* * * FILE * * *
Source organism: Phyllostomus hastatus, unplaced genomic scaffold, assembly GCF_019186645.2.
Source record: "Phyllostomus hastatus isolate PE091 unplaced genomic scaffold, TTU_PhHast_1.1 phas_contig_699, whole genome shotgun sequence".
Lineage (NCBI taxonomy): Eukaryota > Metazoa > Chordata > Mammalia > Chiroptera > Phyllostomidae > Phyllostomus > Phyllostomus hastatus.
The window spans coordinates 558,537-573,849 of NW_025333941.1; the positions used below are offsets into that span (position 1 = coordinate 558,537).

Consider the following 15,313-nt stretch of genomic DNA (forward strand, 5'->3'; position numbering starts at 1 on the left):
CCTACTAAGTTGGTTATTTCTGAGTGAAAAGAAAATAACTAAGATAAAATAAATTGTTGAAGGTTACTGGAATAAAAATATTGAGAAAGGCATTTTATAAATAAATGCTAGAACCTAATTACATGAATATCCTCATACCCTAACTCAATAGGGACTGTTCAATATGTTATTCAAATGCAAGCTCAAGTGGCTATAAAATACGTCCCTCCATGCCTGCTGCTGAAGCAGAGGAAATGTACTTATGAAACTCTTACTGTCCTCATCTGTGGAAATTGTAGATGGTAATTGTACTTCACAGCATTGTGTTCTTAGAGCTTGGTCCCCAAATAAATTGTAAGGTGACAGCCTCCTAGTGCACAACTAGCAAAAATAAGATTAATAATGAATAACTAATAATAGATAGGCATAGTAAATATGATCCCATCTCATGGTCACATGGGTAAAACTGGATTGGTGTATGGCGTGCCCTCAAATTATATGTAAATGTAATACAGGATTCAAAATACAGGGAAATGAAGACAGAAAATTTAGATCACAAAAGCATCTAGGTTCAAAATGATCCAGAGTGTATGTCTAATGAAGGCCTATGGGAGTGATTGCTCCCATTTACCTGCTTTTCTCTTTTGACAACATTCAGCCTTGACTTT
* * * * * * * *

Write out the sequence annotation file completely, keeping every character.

Source organism: Phyllostomus hastatus, unplaced genomic scaffold, assembly GCF_019186645.2.
Source record: "Phyllostomus hastatus isolate PE091 unplaced genomic scaffold, TTU_PhHast_1.1 phas_contig_699, whole genome shotgun sequence".
Lineage (NCBI taxonomy): Eukaryota > Metazoa > Chordata > Mammalia > Chiroptera > Phyllostomidae > Phyllostomus > Phyllostomus hastatus.
The window spans coordinates 558,537-573,849 of NW_025333941.1; the positions used below are offsets into that span (position 1 = coordinate 558,537).

Consider the following 15,313-nt stretch of genomic DNA (forward strand, 5'->3'; position numbering starts at 1 on the left):
CCTACTAAGTTGGTTATTTCTGAGTGAAAAGAAAATAACTAAGATAAAATAAATTGTTGAAGGTTACTGGAATAAAAATATTGAGAAAGGCATTTTATAAATAAATGCTAGAACCTAATTACATGAATATCCTCATACCCTAACTCAATAGGGACTGTTCAATATGTTATTCAAATGCAAGCTCAAGTGGCTATAAAATACGTCCCTCCATGCCTGCTGCTGAAGCAGAGGAAATGTACTTATGAAACTCTTACTGTCCTCATCTGTGGAAATTGTAGATGGTAATTGTACTTCACAGCATTGTGTTCTTAGAGCTTGGTCCCCAAATAAATTGTAAGGTGACAGCCTCCTAGTGCACAACTAGCAAAAATAAGATTAATAATGAATAACTAATAATAGATAGGCATAGTAAATATGATCCCATCTCATGGTCACATGGGTAAAACTGGATTGGTGTATGGCGTGCCCTCAAATTATATGTAAATGTAATACAGGATTCAAAATACAGGGAAATGAAGACAGAAAATTTAGATCACAAAAGCATCTAGGTTCAAAATGATCCAGAGTGTATGTCTAATGAAGGCCTATGGGAGTGATTGCTCCCATTTACCTGCTTTTCTCTTTTGACAACATTCAGCCTTGACTTT